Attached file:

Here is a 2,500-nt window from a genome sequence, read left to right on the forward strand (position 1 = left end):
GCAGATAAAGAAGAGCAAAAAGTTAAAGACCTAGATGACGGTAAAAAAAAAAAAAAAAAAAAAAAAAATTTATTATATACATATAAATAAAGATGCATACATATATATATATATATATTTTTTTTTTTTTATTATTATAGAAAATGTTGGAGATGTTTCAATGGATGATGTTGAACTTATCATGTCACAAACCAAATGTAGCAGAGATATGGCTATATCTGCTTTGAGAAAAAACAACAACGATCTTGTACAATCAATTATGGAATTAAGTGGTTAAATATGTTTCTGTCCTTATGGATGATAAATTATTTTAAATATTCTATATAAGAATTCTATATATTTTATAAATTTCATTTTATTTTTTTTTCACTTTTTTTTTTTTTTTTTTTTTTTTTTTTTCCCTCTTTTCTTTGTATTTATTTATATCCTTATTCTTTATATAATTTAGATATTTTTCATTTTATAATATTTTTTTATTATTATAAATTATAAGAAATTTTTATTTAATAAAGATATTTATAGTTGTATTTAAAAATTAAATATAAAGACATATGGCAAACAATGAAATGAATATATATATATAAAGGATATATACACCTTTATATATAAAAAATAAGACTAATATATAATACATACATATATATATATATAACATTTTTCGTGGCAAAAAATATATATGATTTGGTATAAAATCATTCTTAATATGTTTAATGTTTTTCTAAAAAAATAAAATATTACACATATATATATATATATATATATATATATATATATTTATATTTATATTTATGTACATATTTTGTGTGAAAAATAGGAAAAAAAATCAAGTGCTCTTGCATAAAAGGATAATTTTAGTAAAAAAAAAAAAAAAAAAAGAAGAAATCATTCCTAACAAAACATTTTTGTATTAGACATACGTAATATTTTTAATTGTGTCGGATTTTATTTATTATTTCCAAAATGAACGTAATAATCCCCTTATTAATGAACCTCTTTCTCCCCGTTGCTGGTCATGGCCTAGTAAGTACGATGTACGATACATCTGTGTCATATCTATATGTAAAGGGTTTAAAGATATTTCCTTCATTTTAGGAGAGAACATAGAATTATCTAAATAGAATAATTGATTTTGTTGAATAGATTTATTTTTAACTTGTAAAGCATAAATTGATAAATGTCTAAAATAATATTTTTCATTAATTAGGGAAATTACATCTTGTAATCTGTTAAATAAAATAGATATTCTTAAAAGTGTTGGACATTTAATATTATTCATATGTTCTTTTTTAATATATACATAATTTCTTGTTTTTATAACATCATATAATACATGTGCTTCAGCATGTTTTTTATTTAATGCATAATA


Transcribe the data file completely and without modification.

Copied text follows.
Here is a 2,500-nt window from a genome sequence, read left to right on the forward strand (position 1 = left end):
GCAGATAAAGAAGAGCAAAAAGTTAAAGACCTAGATGACGGTAAAAAAAAAAAAAAAAAAAAAAAAAATTTATTATATACATATAAATAAAGATGCATACATATATATATATATATATTTTTTTTTTTTTATTATTATAGAAAATGTTGGAGATGTTTCAATGGATGATGTTGAACTTATCATGTCACAAACCAAATGTAGCAGAGATATGGCTATATCTGCTTTGAGAAAAAACAACAACGATCTTGTACAATCAATTATGGAATTAAGTGGTTAAATATGTTTCTGTCCTTATGGATGATAAATTATTTTAAATATTCTATATAAGAATTCTATATATTTTATAAATTTCATTTTATTTTTTTTTCACTTTTTTTTTTTTTTTTTTTTTTTTTTTTTCCCTCTTTTCTTTGTATTTATTTATATCCTTATTCTTTATATAATTTAGATATTTTTCATTTTATAATATTTTTTTATTATTATAAATTATAAGAAATTTTTATTTAATAAAGATATTTATAGTTGTATTTAAAAATTAAATATAAAGACATATGGCAAACAATGAAATGAATATATATATATAAAGGATATATACACCTTTATATATAAAAAATAAGACTAATATATAATACATACATATATATATATATAACATTTTTCGTGGCAAAAAATATATATGATTTGGTATAAAATCATTCTTAATATGTTTAATGTTTTTCTAAAAAAATAAAATATTACACATATATATATATATATATATATATATATATATATTTATATTTATATTTATGTACATATTTTGTGTGAAAAATAGGAAAAAAAATCAAGTGCTCTTGCATAAAAGGATAATTTTAGTAAAAAAAAAAAAAAAAAAAGAAGAAATCATTCCTAACAAAACATTTTTGTATTAGACATACGTAATATTTTTAATTGTGTCGGATTTTATTTATTATTTCCAAAATGAACGTAATAATCCCCTTATTAATGAACCTCTTTCTCCCCGTTGCTGGTCATGGCCTAGTAAGTACGATGTACGATACATCTGTGTCATATCTATATGTAAAGGGTTTAAAGATATTTCCTTCATTTTAGGAGAGAACATAGAATTATCTAAATAGAATAATTGATTTTGTTGAATAGATTTATTTTTAACTTGTAAAGCATAAATTGATAAATGTCTAAAATAATATTTTTCATTAATTAGGGAAATTACATCTTGTAATCTGTTAAATAAAATAGATATTCTTAAAAGTGTTGGACATTTAATATTATTCATATGTTCTTTTTTAATATATACATAATTTCTTGTTTTTATAACATCATATAATACATGTGCTTCAGCATGTTTTTTATTTAATGCATAATA